H of H goes on for some pages monologuing in prose, narrating his past traumas, but when he finally talks to other characters, he too enters the mode of rhyme, a scheme that becomes more stringent as his wife answers him, as if sociality itself forces him into a (sonic) structure:

H of H:

O doors of my house!

O house of my hearth!

How gloriously

you shine out at me!

But what’s this strange array I see?

You’re all in black, you’re all in tears.


Get ready to change emotional gears.

H of H:

You take my breath.


We’re on the brink of death.

H of H rhymes just twice in the midst of his opening exclamation (“gloriously . . . at me . . . I see”), but Megara’s replies to him draw his own language into her rhyme scheme, even as she shifts his “emotional gears.” By the time he speaks again in a longer passage, he is fully immersed in his own short, starkly audible rhymes:

H of H:

He won’t.

I’m here.

His end is clear.

Rhyme, then, is the vocal sound of social performance, the drumbeat of each person compelled to play their part.

This sonic structure is underlined when Megara herself has a monologue in prose that is also called a “voiceover.” And so too with Iris & Madness and Amphitryon and Theseus: when they speak to other characters, they do so in rhyme; when they think their own thoughts, they do so in fully justified, prosaic paragraphs. These paragraphs are all said to be “voiceovers,” but they are in fact really voiceinners, or voiceentires; they play out the fantasy that there is a version of voice and self that, if heard, would transmit a person’s actual, unfiltered, internal experience.

But then comes the (un)expected twist, the great disruption—both to the world of H of H and to its sounds. After H of H, in madness, murders his wife and children, the rhymes disappear from the text altogether, though poetic line breaks remain. A settling of this new, terrible reality is thus made audible in the lack of rhyme, with pain now communicated openly between characters, and stays installed in sound until the chorus’s final rhyming lines. In these final painful pages, Carson uses a sonic effect that is similar to what can be seen, literally, in The Trojan Woman. In both books, a word gets isolated by itself on a two-page spread. When H of H learns that he murdered his wife and children, he says simply “Alas” (Fig. 3). In a dialogue in which H of H begs Theseus to let him kiss his father goodbye forever, Theseus says “No”; then Heracles answers “But I must”; and Theseus again says “No.” Each “no” is surrounded by two pages of blank space (Fig. 4). As in The Trojan Woman, the greater the blank space, the deeper the silence that surrounds the word and the clearer its sound. In both works, no is not just a word but is also a resonant, enveloping fact, a wholly human sound that echoes across the quiet page.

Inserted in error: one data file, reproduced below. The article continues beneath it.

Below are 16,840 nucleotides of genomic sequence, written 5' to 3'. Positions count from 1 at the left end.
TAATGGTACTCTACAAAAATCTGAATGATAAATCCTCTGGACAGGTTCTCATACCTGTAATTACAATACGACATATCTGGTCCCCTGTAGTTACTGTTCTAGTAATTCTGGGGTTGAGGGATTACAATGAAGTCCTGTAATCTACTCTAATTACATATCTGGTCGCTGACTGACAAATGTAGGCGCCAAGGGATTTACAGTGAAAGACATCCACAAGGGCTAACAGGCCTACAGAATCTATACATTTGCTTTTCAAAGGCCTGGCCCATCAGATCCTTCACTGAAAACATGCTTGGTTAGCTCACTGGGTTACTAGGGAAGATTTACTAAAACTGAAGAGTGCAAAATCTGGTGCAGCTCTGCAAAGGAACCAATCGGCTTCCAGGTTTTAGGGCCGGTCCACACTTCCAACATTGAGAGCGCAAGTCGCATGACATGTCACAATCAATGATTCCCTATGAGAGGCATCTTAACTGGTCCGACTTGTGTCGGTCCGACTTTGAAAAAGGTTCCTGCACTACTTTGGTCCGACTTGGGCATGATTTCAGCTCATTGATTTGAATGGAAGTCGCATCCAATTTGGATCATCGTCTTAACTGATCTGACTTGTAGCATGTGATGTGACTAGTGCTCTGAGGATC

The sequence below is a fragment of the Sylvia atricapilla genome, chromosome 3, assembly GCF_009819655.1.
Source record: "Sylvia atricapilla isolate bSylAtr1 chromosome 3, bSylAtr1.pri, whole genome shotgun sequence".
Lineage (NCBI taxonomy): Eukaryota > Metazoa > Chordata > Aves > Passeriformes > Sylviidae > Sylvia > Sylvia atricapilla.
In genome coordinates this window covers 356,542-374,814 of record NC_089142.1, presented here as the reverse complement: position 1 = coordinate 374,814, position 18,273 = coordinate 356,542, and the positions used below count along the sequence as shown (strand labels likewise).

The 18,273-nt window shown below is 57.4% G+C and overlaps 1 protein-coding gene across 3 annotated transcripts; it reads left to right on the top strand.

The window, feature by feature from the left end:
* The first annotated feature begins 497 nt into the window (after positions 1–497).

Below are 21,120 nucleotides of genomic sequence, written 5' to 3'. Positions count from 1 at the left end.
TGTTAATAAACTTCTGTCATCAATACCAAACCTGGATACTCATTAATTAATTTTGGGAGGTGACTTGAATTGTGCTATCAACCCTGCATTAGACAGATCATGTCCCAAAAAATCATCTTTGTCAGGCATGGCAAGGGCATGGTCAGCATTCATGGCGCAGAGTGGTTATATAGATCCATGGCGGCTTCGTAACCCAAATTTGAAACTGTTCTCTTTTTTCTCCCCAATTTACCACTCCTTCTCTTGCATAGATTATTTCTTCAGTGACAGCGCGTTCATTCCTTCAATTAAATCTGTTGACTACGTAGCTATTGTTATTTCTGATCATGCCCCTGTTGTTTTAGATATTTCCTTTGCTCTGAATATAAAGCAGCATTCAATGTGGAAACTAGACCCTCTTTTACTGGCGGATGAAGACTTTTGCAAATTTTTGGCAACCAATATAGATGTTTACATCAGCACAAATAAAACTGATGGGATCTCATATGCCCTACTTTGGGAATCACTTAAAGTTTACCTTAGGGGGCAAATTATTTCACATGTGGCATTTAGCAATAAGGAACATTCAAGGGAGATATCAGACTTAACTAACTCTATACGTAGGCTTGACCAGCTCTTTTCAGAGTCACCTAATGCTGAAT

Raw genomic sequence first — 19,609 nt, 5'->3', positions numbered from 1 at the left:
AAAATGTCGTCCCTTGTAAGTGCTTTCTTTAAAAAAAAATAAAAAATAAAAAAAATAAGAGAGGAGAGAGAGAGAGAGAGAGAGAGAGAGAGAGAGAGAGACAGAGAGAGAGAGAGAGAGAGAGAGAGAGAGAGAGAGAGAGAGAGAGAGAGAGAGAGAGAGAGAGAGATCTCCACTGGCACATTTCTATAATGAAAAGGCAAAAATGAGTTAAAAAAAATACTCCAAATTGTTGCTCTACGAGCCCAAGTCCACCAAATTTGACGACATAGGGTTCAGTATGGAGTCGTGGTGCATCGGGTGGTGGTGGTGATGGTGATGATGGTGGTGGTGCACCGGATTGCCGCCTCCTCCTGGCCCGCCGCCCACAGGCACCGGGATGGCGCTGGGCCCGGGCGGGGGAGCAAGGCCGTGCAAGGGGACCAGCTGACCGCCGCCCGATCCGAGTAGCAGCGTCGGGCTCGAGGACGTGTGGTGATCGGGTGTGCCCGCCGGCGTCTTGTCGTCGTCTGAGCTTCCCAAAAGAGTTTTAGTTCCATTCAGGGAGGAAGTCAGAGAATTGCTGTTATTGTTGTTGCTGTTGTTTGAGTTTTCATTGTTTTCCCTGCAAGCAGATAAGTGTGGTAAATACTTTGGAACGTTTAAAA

FIG. 3:

“H of H: Alas.” Carson 2021.


For example: “winds, waves, weather, travel by water, death by water, etc.” (Carson and Bruno 2021: 7); “I see it clearly./ I see my naked corpse cast out/ and all the ditches streaming winter rain and dirty snow./ I see me given to wild beasts to feed upon” (29); “Gone/ our offerings, our choirs, our echoing voices,/ our celebrations of you all night in the dark./ Gone the gold statues,/ the mooncakes,/ the sacred number twelve” (64).


Mowitt 2020: 211.


μάτηρ δ᾽ ὡσεί τις πτανοῖς/ ὄρνισιν, ὅπως ἐξάρξω ’γὼ/ κλαγγάν, μολπάν (Eur. Tro. 146–48).


Carson and Bruno 2021: 39, from Eur. Tro. 624.


Carson and Bruno 2021: 44. This is also a quote from the Greek: Eur. Tro. 720.


Beckett 1958: 476. (The book was originally published in French as L’Innommable in 1953.)


Carson 2021. The text of H of H Playbook lacks page numbers, and so none have been added here.

H of H Playbook
New York
, and
The Trojan Women: A Comic
New York
Silent Spring
“Out of Her Depths: Playing with Pauline Oliveros.”